Vehicles on Interstate 80 in Vacaville drive through smoke from California’s wildfires on Monday, Aug. 24, 2020.
© DANIEL KIM
Vehicles on Interstate 80 in Vacaville drive through smoke from California’s wildfires on Monday, Aug. 24, 2020. Dense wildfire smoke that blanketed the state for weeks in August and early September may have contributed to the deaths of hundreds of Californians and sent thousands more to the emergency room, Stanford University researchers say.
Dense wildfire smoke that blanketed the state for weeks in August and early September — contributing to dangerous air quality from the San Francisco Bay area to Sacramento to Fresno and beyond — may have contributed to the deaths of hundreds of Californians and sent thousands more to the emergency room, Stanford University researchers say.

Nearly 30 people have died in California wildfires that have destroyed millions of acres and continue to burn into late September. For weeks, skies above the Golden State were soiled brown or an apocalyptic orange grabbing headlines of a state on fire.

But "the total cost in terms of human lives and health is likely far larger due to the immense amount of smoke that has been inhaled over the last 3 weeks by the very large number of people living on the West Coast," said researchers at Stanford's Center on Food Security and the Environment.


Massive amounts of smoke pumped out from California's infernos sent soot levels soaring across Northern California from Silicon Valley to Fresno and here in the Sacramento region, with lethal consequences, especially for the state's senior population, the researchers showed.


About 6 million Californians are age 65 or older. Using Medicare data, the researchers say dense concentrations of smoke between the beginning of August and early September contributed to some 1,200 deaths that would not otherwise have happened and 4,800 additional visits to hospitals' emergency rooms.

A single day of increased soot levels over the next month raises the death estimates to 3,000, the study estimated.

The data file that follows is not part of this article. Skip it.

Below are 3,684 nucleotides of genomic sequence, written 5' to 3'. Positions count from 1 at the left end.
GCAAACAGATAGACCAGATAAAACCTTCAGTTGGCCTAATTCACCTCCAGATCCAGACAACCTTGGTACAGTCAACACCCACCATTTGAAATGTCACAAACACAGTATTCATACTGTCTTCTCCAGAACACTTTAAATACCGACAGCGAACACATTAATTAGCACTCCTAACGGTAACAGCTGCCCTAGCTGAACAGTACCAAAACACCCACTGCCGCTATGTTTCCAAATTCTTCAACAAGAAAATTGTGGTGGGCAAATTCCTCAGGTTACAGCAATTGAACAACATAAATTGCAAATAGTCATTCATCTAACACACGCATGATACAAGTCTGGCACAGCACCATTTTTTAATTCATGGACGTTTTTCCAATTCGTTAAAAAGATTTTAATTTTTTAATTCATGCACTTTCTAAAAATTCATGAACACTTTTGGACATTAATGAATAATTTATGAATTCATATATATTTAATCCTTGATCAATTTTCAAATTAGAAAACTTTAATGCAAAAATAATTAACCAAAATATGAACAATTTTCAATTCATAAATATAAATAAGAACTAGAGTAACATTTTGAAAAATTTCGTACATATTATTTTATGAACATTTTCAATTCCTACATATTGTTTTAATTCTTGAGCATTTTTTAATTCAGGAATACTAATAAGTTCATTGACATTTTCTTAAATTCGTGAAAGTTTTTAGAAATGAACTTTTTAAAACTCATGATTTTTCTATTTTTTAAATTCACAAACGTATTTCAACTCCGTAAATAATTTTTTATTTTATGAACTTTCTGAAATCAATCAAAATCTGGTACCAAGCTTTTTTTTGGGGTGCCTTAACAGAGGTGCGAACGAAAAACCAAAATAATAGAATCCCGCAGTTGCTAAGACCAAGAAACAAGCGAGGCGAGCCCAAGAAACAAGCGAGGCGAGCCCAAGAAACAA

"These are hidden deaths. These are people who were probably already sick but for whom air pollution made them even sicker," Marshall Burke, deputy director of Stanford's Center on Food Security and the Environment, told the San Jose Mercury News.

The deaths were among those 65 or older. A majority had preexisting heart or respiratory conditions. And there are caveats from whether wildfire smoke has the same effect as overall particulate pollution to the relationship between air quality and the ongoing COVID-19 pandemic.

"Clean air is much more important than we realize," Burke told the Mercury News. "When you look at it on a population level, you can see very clearly that breathing clean air has huge public health benefits and breathing dirty air has disastrous consequences."

The Sacramento region, for example sat in the unhealthy range of 150-200 on the AQI for 10 days during a period ranging from Aug. 19 until Sept. 18. The air was unhealthy for sensitive groups on nine other days in that time-frame.

The potential health consequences of exposure to wildfire smoke can go well beyond the coughing, sore throats and the watery eyes that most Californians have experienced over the last few weeks.

Tiny particulate matter, undetectable to the human eyes, poses the greatest challenge to people's health both in the short term and years down the road.

"While the big particles are bad, they may not be quite so bad as the small particles, the PM 2.5," said Dr. Brian Christman, a national spokesperson for the American Lung Association, told The Sacramento Bee earlier this month. "They're about 1/30th the size of a human hair, and they're small enough that, when you breathe, they will just follow the wind all the way down to your smallest air sacs and they can lodge in your delicate lung tissues and cause a lot of inflammation."


There are estimates, he said, that 300,000 premature deaths worldwide are related to poor air quality due to wildfires.